dark-skies

2

The Bortle Scale

The Bortle scale is a nine-level numeric scale that measures the night sky’s brightness of a particular location. It quantifies the astronomical observability of celestial objects and the interference caused by light pollution. John E. Bortle created the scale and published it in the February 2001 edition of Sky & Telescope magazine to help amateur astronomers evaluate the darkness of an observing site, and secondarily, to compare the darkness of observing sites. The scale ranges from Class 1, the darkest skies available on Earth, through Class 9, inner-city skies.

(Source: Wikipedia)

Dark Skies [Page 13]

Multi page - About/Rules/Navigation/Relationships/Bias/Verses etc.

live preview - download

  • Add as many pages/sections as you like
  • Background, text and link colours are customisable
  • Basic instructions on editing page colours/adding images/info etc. in the code

Images in the preview made by me [ also included in the code ].

Any glitches, or questions, hit up my ask. Thanks :3

Don’t remove credit, don’t redistribute, don’t use as a base.
A like or reblog would be appreciated! – Enjoy!

7

7 Pieces of Art Inspired by the Night Sky

Until recently, for all of human history, our ancestors experienced a sky brimming with stars – a night sky that inspired science, religion, philosophy, literature and art. Unfortunately, we’ll never know the great art we’ve lost to light pollution.

Enjoy these beautiful pieces of art inspired by starry night skies and learn how you can help inspire future generation to invent, create and dream.

(Source: Astronomers Without Borders blog, 8 April 2015)

Greatest Show On Earth

Astronomers predict that Comet ISON, which will be at its brightest in late November, may put on the most impressive sky show of the century. Some of the country’s darkest skies — the best places to see ISON and other spectacular starry sights — may be just a few hours’ drive from where you live.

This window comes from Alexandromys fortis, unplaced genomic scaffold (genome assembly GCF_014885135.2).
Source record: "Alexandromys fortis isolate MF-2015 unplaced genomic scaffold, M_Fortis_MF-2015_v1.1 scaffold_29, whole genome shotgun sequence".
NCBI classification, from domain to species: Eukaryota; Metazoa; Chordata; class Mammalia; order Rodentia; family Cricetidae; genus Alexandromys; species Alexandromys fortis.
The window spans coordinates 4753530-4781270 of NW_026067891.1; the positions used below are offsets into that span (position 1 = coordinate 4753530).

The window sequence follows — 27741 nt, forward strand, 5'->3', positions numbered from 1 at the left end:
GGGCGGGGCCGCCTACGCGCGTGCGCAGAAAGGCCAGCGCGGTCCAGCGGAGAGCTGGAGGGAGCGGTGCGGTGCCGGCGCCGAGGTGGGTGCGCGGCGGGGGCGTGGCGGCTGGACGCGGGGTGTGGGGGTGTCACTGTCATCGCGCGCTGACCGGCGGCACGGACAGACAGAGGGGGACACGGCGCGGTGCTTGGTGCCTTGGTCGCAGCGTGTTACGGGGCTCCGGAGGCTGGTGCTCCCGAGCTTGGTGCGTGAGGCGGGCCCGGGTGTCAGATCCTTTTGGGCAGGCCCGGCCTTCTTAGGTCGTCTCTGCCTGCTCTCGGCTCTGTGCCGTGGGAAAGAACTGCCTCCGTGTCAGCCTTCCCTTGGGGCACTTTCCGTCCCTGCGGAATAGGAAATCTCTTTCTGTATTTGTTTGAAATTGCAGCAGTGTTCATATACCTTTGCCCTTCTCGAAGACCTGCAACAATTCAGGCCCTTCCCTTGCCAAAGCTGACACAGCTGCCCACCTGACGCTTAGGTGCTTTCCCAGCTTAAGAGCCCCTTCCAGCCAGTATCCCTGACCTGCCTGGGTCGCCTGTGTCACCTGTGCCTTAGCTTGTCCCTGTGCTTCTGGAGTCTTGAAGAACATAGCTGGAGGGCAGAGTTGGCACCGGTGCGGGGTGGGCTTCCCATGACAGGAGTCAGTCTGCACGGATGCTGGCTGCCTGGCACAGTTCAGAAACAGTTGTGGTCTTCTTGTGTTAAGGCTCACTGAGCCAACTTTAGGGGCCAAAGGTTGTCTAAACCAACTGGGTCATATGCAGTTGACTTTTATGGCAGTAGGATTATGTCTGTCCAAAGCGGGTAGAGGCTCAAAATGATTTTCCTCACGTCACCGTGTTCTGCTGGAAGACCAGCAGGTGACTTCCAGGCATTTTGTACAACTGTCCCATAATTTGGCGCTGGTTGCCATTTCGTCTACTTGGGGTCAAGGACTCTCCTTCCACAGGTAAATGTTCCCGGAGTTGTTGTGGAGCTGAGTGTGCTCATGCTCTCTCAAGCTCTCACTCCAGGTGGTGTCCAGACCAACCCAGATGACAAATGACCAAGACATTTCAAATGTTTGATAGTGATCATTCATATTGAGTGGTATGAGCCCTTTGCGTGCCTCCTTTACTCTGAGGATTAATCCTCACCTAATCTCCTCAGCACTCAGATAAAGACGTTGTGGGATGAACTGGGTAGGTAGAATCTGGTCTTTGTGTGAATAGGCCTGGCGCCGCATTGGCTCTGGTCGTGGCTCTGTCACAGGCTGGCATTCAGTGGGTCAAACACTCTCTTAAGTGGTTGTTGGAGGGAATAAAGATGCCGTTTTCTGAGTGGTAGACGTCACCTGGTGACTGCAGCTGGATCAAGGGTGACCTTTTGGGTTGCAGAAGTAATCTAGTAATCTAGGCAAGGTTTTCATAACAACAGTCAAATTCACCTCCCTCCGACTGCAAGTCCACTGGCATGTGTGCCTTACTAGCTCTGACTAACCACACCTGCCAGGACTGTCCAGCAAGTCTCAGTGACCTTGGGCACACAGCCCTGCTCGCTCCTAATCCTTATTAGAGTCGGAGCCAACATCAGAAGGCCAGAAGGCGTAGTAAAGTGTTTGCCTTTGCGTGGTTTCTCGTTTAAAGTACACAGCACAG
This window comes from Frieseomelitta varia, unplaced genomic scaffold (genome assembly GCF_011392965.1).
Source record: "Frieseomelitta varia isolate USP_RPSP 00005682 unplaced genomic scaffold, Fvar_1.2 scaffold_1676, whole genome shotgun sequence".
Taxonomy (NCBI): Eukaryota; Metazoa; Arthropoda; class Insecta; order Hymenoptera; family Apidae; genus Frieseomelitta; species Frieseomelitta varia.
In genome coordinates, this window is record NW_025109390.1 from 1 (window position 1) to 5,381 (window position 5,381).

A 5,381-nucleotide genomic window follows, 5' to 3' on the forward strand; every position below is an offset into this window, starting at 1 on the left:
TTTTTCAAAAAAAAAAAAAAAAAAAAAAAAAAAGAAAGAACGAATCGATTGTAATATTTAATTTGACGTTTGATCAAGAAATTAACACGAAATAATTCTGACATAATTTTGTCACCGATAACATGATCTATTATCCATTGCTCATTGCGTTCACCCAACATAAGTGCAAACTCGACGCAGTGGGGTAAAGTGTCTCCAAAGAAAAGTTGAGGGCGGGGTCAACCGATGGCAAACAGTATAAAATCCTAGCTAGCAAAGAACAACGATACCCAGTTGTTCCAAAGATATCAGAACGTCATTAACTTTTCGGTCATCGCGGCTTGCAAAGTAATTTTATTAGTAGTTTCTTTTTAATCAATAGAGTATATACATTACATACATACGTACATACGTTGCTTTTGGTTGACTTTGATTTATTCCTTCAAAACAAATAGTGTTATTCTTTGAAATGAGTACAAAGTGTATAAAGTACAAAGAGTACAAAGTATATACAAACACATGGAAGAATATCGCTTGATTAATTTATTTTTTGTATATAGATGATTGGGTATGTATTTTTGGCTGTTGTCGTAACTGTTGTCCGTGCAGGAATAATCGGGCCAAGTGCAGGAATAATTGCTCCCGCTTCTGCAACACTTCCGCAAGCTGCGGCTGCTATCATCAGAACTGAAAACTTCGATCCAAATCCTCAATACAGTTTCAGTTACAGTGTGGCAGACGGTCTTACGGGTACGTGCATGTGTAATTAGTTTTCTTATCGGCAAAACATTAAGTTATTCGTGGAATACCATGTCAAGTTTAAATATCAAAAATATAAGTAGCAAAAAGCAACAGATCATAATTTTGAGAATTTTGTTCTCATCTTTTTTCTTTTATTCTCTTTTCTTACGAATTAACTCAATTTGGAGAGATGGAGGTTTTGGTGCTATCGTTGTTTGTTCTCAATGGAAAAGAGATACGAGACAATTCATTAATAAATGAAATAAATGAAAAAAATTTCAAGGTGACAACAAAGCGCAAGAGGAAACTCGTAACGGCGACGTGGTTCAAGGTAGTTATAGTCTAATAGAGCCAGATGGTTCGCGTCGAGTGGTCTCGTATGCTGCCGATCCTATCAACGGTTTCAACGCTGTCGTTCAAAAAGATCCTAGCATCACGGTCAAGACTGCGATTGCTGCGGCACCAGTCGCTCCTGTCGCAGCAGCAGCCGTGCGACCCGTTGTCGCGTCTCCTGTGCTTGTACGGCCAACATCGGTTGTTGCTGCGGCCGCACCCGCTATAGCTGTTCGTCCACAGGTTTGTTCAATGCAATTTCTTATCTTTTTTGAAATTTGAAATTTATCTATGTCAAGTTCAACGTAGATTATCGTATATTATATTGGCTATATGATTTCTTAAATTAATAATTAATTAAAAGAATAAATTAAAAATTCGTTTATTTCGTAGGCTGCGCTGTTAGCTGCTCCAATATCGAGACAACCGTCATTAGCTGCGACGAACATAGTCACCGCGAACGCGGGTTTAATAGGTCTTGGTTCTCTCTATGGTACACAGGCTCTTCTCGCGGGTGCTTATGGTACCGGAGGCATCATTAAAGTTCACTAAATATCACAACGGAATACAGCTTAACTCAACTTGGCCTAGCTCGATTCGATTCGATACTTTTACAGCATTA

Anza-Borrego Desert State Park, California
It’s a two-hour drive east from the bright lights of San Diego, but the skies can get so dark at this desert outpost that you can occasionally see the northern lights. Stargazers come by the thousands, but if you prefer a more private show, the Borrego Valley Inn has intimate patios for night-sky viewing. [image]

Cherry Springs State Park, Pennsylvania
The only spot in the East awarded a gold rating by the International Dark Sky Association is this 2,300-foot-high mountaintop 180 miles northeast of Pittsburgh. A dimly lit sky map tells what you’re seeing. Related: this post. [image]

Kitt Peak National Observatory, Tucson, Ariz.
How dark are the skies over Kitt Peak? There may be more telescopes here (27 of them) than anyplace else on the planet. Day tours are popular, but for a real star-studded experience, sign up for a nightly tour. [image]

Tonopah, Nev.
In the still, dry air of Tonopah — 200 miles from the lights of Las Vegas — you’ll stand beneath a blanket of more than 7,000 stars. The Tonopah Astronomical Society sponsors monthly star parties at Highland Park. [image]

Green Bank, W.Va.
The world’s largest steerable telescope — a 485-foot-tall, 17-million-pound behemoth — provides the backdrop for stargazing at the National Radio Astronomy Observatory (adults: $6). Sheltered from light by a valley, it stands within a day’s drive of the East Coast megalopolis. Come for a tour (hours vary by season) or for special events; last year there was dancing under the stars. [image]

Baxter State Park, Maine
Many dark-sky enthusiasts think you have to head west for good viewing, but this park ($14 per vehicle; baxterstateparkauthority.com/index.htm), less than 50 miles west of I-95, reveals the Milky Way and its friends in breathtaking clarity. Besides the inky black firmament, you’ll also enjoy a cellphone blackout — here where the roads are gravel, the only connectivity you’ll find is with the occasional moose. [image]

Source: AARP